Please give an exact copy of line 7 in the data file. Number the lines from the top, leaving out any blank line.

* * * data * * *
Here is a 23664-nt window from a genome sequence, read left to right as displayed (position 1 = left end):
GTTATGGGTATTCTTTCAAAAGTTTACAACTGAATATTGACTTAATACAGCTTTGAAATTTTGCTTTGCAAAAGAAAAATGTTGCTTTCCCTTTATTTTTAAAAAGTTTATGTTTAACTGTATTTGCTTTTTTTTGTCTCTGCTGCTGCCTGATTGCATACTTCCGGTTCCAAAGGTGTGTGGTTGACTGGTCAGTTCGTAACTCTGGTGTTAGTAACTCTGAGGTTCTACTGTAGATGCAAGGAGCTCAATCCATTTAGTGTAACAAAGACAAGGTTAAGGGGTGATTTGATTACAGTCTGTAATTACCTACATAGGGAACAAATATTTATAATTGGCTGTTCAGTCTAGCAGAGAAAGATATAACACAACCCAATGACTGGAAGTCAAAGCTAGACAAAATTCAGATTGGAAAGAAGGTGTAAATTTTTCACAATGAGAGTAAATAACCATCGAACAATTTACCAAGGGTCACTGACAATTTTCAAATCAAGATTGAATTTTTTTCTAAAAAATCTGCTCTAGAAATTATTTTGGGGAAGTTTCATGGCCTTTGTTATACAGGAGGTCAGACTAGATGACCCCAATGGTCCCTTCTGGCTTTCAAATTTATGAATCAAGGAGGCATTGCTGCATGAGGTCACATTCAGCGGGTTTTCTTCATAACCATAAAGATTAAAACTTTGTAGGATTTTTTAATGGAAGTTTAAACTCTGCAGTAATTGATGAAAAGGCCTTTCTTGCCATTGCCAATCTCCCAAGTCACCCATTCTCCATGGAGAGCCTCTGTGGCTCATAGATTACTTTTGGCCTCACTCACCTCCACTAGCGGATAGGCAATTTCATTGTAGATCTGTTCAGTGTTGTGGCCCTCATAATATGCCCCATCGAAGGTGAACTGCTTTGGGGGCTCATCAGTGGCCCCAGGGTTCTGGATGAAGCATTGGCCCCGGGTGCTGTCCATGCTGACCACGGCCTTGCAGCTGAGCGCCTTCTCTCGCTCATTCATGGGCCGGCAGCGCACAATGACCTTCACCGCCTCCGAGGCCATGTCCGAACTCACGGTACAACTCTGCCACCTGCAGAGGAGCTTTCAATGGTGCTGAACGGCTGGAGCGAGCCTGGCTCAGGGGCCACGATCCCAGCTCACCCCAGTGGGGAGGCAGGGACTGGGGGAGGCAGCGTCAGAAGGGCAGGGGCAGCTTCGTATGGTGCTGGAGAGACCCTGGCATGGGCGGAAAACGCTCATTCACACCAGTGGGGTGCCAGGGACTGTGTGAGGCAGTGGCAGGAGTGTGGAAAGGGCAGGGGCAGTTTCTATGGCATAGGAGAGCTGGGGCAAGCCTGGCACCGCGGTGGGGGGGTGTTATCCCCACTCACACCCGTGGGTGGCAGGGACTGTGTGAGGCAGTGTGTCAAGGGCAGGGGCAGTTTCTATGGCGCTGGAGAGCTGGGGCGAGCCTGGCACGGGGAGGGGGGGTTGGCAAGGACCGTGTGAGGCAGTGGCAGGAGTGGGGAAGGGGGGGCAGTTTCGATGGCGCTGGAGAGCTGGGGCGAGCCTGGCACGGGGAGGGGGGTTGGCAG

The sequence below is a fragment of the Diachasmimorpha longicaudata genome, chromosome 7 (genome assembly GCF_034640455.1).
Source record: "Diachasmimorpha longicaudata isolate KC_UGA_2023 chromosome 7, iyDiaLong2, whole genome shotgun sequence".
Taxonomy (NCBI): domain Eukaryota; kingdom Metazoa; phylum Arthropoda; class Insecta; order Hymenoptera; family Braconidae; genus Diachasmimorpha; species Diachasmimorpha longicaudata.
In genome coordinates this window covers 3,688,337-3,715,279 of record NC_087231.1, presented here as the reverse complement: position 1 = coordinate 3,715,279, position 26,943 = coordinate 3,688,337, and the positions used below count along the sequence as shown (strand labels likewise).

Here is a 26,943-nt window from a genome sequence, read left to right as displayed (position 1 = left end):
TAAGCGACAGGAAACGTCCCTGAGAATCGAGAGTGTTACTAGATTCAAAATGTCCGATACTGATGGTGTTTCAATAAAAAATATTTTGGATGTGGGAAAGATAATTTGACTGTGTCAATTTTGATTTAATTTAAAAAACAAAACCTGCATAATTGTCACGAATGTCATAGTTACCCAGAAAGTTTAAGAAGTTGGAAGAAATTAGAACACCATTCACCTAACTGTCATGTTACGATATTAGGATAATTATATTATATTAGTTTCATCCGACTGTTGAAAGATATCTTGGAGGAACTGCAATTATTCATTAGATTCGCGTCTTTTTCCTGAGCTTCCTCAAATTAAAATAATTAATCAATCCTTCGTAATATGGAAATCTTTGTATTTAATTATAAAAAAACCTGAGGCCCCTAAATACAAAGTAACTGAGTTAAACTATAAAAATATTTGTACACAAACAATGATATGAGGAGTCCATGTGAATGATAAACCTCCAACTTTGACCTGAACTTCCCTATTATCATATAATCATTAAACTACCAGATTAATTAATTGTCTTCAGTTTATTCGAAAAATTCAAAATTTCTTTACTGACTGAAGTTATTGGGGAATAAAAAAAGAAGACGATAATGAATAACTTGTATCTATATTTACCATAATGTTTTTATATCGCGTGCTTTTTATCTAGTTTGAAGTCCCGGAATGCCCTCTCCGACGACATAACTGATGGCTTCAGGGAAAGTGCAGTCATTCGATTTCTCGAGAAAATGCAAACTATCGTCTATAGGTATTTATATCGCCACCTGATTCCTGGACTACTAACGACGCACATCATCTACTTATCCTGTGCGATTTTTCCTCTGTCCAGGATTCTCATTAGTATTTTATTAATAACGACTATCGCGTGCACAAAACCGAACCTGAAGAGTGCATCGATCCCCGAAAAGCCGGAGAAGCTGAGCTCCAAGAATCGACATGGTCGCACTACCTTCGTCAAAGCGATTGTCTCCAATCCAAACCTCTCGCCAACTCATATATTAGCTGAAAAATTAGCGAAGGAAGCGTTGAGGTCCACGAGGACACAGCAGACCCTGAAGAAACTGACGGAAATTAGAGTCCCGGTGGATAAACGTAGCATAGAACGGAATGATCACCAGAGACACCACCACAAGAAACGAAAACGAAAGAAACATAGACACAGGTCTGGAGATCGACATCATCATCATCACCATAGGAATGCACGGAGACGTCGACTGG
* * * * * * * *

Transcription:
Here is a 26,943-nt window from a genome sequence, read left to right as displayed (position 1 = left end):